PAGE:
Characterizing the helical Andreev states of a second-order topological insulator

Measurements of the switching supercurrent statistics of a superconducting quantum interference device based on bismuth, a second-order topological insulator, reveal that excited Andreev states are surprisingly long-lived

Second-order topological insulators (SOTIs) are crystals with helical states at their hinges, meaning that on one hinge right-moving electrons have a given spin (say, spin-up), and left-moving electrons have the opposite spin (spin-down). Right-movers with down spin (and left-movers with up spin) are located on the opposite hinge. It is therefore natural to ask whether SOTIs carry supercurrent in a different way to non-topological crystals with spin-degenerate states.

We previously found that a bismuth-based Josephson junction could carry a supercurrent ballistically (with no backscattering) over more than 1 μm (ref. 1). This robustness to disorder led to the discovery that bismuth was a SOTI2, and the prediction that topologically protected helical states exist at the hinges of the crystal. However, no signature of spin–momentum locking, which is characteristic of helical states, was observed, leaving the question of the helical nature of these edge states unresolved.

Here, we found that observations of the dynamics of the supercurrent in a bismuth-based Josephson junction can be used to study the helical hinge states. A ring-shaped bismuth nanocrystal was connected to two superconducting electrodes to form an intrinsic superconducting quantum interference device (SQUID) (Fig. 1). The largest supercurrent that can flow in the SQUID, called the critical current, is primarily determined by the branch of the ring with the largest critical current, with the addition of a small, flux-dependent contribution due to the supercurrent through the other, ‘weak’ branch of the ring with the smallest critical current. Thus the critical current of the SQUID reveals the supercurrent through the weak branch, and can be used to infer the number and energy of the occupied Andreev bound states in that branch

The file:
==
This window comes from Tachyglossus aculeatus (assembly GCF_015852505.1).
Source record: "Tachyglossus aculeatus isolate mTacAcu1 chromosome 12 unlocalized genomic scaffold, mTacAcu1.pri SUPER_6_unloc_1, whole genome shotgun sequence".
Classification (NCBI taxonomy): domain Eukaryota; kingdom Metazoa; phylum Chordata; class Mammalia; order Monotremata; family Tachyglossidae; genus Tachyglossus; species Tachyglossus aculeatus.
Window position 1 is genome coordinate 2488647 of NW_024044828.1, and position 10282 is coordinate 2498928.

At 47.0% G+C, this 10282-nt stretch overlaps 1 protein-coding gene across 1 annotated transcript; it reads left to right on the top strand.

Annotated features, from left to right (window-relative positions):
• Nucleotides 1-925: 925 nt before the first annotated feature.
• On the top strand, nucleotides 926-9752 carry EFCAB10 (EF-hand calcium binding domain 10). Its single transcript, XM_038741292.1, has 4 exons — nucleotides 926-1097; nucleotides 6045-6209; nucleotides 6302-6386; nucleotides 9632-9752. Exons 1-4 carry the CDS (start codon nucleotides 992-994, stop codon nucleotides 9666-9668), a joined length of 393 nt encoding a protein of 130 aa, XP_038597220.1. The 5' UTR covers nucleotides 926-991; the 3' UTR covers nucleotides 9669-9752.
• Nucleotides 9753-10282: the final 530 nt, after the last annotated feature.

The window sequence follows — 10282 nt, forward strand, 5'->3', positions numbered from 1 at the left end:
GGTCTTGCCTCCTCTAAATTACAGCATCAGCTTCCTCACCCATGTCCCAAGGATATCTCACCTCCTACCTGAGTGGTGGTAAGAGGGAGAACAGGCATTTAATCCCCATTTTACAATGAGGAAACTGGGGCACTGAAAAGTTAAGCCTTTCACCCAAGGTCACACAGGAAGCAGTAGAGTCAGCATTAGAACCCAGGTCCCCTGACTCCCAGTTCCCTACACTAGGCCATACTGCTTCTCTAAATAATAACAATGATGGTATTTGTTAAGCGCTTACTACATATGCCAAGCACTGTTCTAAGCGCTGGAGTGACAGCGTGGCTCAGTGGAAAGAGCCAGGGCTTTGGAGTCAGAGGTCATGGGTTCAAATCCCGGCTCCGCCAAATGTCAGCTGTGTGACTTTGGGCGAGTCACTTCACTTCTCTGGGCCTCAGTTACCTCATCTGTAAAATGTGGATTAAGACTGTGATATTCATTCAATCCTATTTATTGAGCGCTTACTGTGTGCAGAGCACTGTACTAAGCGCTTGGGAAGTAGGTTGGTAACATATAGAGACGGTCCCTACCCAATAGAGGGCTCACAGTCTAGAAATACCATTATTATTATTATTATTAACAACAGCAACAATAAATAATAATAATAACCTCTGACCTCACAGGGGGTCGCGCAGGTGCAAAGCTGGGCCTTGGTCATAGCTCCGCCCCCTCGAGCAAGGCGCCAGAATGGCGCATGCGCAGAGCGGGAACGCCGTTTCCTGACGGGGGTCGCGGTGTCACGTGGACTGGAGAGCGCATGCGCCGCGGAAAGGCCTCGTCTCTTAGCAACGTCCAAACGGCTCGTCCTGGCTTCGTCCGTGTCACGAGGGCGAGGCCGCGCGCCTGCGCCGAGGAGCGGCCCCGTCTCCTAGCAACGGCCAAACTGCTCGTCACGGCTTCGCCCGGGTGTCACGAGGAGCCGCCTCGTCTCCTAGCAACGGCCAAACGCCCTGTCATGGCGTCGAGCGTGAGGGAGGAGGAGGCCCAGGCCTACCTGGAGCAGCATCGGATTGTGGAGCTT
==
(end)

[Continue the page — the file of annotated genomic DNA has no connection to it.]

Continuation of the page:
Rather than the critical current, in an experiment, we measure the slightly smaller ‘switching current’ — the current at which the SQUID switches to a dissipative state through a stochastic process. By measuring the statistical distribution of the switching current as we swept the biasing current, we found that the supercurrent in the weakest branch was carried by Andreev bound states in two separate channels. Moreover, these states were not always both in the ground state, but there were measurable probabilities of finding one channel in the ground state and the second in the excited state, and even a finite probability of finding both Andreev channels in an excited state. This discovery was a surprise, because at the relatively slow (sub-kilohertz) rate at which we swept the current, we expected to find only the lowest-energy Andreev states to be populated. Using a phenomenological model inspired by previous studies3, we extracted the rates at which Andreev states relax independently and the rate at which two Andreev states from separate hinges relax together. This pair relaxation, which occurs on a millisecond timescale, is almost 1,000-times slower than the pair relaxation rate in non-topological Josephson junctions, in which the Andreev states are spin-degenerate and not helical. We attribute this slow pair relaxation to weak coupling between the Andreev states on different hinges, and consider this to be an indication of the helical nature of the hinges.

The work has been published in Nature Physics.